At last week’s opening game I ordered a huge bag of Kettle Korn…..huge!   It was in a plastic bag, probably 2 feet long (really!) and, at least I thought, it was pretty much tasteless!   As we munched on the first couple of bites I reminisced about my sister Pat’s homemade caramel corn she made in the oven at Christmastime one year.  It was the very best I’d ever eaten, probably because it didn’t have any hard pieces you could break a tooth on.  You probably know what I’m talking about.  But anyhow, it made me want to run home and make my own, which I did and here’s the recipe if you want to be a real hero with popcorn lovers everywhere!


  • 20 Cups Popcorn, popped
  • 2 cups dry roasted peanuts
  • 2  cups firmly packed brown sugar
  • 1/2 cup dark corn syrup
  • 1 cup Butter
  • 1/2 teaspoon salt
  • 1/2 teaspoon baking soda


Heat oven to 250°F. Combine popcorn and peanuts in roasting pan; set aside.

Combine brown sugar, corn syrup, butter and salt in 2-quart saucepan. Cook over medium heat, stirring occasionally, until mixture comes to a full boil (8 to 10 minutes). Continue cooking, stirring occasionally, until candy thermometer reaches 238° F or small amount of mixture dropped into ice water forms a soft ball (3 to 5 minutes).

Remove from heat; stir in baking soda. Pour mixture over popcorn, stirring until all popcorn is coated. Bake, stirring every 15 minutes, for 1 hour or until caramel corn is crisp. Remove from pan immediately. Cool completely, stirring occasionally. Store in tightly covered container.


This is a family favorite that I’ve only made 3 times in my life.  But they’re easy to make and everyone loves them!    Mexican food is one of my favorites and tamales are easy to pack and carry, since they come in their very own “package”.  If you’ve never made tamales, here’s a video that might give you an idea of how it’s done, but, trust me, use the recipe below and you can’t go wrong!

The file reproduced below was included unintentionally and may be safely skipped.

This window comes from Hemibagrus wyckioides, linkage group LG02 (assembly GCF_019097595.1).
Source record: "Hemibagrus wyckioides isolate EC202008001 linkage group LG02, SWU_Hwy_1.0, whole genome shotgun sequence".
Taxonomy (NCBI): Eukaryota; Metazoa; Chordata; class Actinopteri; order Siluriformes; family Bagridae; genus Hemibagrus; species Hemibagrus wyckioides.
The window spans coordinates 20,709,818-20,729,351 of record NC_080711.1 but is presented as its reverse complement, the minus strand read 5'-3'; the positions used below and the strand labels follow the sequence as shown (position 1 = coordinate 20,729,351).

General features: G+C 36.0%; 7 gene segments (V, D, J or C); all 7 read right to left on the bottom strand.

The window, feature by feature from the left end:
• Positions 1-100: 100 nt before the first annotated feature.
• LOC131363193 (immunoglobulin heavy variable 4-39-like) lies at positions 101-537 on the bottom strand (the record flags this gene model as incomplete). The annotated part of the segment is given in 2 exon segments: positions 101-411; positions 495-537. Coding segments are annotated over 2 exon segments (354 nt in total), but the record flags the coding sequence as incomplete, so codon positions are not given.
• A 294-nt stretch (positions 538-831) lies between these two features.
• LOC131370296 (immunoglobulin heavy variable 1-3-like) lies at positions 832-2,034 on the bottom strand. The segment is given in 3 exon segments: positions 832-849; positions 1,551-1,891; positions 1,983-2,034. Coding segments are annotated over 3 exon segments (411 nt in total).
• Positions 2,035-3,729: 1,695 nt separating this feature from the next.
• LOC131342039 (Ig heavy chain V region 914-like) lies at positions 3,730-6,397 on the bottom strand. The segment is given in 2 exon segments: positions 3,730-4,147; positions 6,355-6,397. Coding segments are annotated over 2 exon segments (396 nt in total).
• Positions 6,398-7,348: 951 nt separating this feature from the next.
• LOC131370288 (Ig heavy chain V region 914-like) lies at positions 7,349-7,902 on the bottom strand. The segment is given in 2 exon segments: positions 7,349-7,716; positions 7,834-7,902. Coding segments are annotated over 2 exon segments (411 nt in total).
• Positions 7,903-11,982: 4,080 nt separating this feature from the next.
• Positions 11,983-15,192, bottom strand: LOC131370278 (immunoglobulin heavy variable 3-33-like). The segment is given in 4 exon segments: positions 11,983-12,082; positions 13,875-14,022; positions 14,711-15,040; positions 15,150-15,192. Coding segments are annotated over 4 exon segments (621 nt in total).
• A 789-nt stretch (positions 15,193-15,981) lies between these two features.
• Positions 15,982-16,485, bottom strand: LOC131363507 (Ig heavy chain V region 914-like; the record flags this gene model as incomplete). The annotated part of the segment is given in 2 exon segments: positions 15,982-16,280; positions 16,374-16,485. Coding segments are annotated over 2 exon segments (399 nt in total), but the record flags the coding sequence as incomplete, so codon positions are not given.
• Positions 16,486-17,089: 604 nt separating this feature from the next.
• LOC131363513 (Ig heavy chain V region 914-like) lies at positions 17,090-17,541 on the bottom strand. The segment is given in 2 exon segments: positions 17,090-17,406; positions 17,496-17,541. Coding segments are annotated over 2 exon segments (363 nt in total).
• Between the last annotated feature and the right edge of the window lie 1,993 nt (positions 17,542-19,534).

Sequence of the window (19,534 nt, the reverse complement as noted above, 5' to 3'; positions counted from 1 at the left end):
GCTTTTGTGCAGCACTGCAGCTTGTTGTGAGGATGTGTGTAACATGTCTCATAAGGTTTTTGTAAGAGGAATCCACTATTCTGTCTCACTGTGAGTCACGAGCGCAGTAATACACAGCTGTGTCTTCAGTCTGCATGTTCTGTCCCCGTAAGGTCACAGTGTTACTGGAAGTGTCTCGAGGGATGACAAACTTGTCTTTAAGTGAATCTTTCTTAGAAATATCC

Basic Homemade Tamale Recipe

2 cups masa harina
2/3 cup lard
1 cup sour cream
1 can of beef broth
1 tsp baking powder
1 (8 oz) package dried corn husks
½ tsp salt

Ingredients for Tamale filling
1¼ lb pork loin
4 dried California chili pods
1 clove garlic
1 large onion, halved
2 cups water
1½ tsp salt

Place pork along with garlic and onion in a skillet and add water to it. Bring it to boil. When it starts boiling, reduce the heat and allow it to simmer for about 2 hours, until the meat is cooked well.  Remove stems and seeds from the chili pods and place them in a saucepan. Add 2 cups of water and let it simmer for about 20 minutes. Remove from heat and allow to cool down. Blend chili and water in a blender, until a smooth paste is formed. Then, strain this mixture and add salt. Shred the cooked pork and add to it one cup of chili sauce.   In a large bowl, mix a tablespoon of beef broth with the lard, until it becomes fluffy. Mix together masa harina, salt and baking powder and add the lard mixture to it. Add more broth if required, to make a spongy dough.